Money Philosophies

Money Philosophies

My husband and I will celebrate our 28th wedding anniversary on October 1. All and all, we’ve had a smooth marriage without too many bumps in the road. We’ve had the typical challenges with family, kids and careers, and what married woman can’t relate to Pink’s song True Love, but one of the things that we rarely argue about is money. Actually, I think our similar philosophies about money is one of the main reasons our marriage has gone pretty smoothly. In a survey of 191 CDFA professionals across North America, the Institute for Divorce Financial Analysts found that “money issues” were the third leading cause of divorce.

Father Jansen, the priest who taught our Pre-Cana lessons back in 1988, would concur with me when I say that how we, as a married couple, agree to spend, save and generally handle money can make for a good marriage. But I would add this: It doesn’t necessarily make for sound financial footing. After all, you could both have similar unhealthy attitudes and habits with money as you could healthy ones.

Luckily, my husband and I both value saving and have enjoyed watching our 401(k)s grow throughout our careers. We get a thrill watching the price of a stock we’ve purchased rise. We appreciate bargains at the grocery store and when buying furniture or cars, and we also both somehow know when we should get agreement from the other to buy a high-ticket item although we’ve never verbally set ground rules for it.

We do, however, have two weaknesses. 1) We both feel that some experiences are more valuable than the money spent on them and 2) We have a tendency to over spend when it’s convenient. Both of these are things we wouldn’t do if we were more prudent with our money, but nevertheless we’ve done okay.

I know we are lucky. I know that other couples argue regularly about money and that some are woefully mismatched in that regard. It can be very difficult for a frugal person to be married to a big spender or too easy for two big spenders to get themselves into financial trouble. But I have learned in talking to clients that there isn’t one “right” philosophy to have about money just like there isn’t one “right” philosophy about how to live your life.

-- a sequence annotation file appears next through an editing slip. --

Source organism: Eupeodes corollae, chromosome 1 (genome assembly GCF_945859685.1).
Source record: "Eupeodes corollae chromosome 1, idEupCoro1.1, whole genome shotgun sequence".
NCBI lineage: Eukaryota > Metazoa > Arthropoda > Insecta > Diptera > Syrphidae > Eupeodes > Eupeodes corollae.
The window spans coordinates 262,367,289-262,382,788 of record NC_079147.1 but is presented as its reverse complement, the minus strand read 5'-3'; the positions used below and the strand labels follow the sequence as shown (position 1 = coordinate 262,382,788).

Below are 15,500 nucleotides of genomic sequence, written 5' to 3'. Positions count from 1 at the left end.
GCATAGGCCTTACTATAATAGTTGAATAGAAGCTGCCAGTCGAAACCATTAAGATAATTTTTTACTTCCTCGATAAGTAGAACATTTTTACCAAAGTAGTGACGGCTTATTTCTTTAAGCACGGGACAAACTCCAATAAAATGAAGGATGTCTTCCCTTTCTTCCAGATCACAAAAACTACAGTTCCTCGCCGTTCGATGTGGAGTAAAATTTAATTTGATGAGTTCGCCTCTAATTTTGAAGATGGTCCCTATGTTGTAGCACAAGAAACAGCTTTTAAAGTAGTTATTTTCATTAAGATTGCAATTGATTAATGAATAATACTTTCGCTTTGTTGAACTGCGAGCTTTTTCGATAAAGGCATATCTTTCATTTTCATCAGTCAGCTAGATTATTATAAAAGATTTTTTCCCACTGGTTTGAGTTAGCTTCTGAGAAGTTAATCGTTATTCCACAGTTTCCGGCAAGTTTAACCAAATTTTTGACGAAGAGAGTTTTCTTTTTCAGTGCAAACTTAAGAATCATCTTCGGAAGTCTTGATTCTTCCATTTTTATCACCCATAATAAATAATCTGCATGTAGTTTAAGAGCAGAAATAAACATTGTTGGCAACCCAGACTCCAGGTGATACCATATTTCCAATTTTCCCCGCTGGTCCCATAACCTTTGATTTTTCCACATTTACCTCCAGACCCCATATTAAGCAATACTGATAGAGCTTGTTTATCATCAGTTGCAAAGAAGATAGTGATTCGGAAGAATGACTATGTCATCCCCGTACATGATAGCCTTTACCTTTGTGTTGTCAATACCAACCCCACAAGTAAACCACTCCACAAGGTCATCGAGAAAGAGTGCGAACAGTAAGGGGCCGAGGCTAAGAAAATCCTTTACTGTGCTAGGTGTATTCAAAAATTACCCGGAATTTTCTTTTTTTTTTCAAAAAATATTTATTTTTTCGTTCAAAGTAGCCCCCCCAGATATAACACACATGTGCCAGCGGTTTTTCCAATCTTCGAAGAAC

I was raised to study in school, graduate college, get a job, save for retirement, and someday retire in comfort living a traditional retirement. Pretty straight forward, right? And for the most part, that’s how my life has gone. But there are a lot of people who weren’t raised that way, or because of life’s circumstances have not lived their life that way, or even yet don’t believe that path is the right one for them.

Some people have never had a high enough paying job to see the forest for the trees and been able to save. Some people make enough money, but don’t know how to get started so have just never gotten around to saving anything their whole adult life. Or some have never had the type of career where a 401(k)-type account was an option. While others are in their 90s and still saving and hoping to grow their investments. Or some deprive themselves of nice things now in the name of growing their coffers for the future. I even have a friend who has come to terms with the fact that every time she has built up any kind of nest egg, a crisis in her life has resulted in the depletion of that nest egg. So she now lives by the philosophy that whatever happens to her in her old age will be something different than how she lives now and that’s just how it is.

As a financial planner, I’ve learned to keep in mind that what I consider traditional retirement goals may not be what my client wants. I make a point not to put my own goals in the place of theirs while still urging them to think about what they do want and laying out a play to achieve it. I urge you to sit quietly with your thoughts and really think about what you want for your future.

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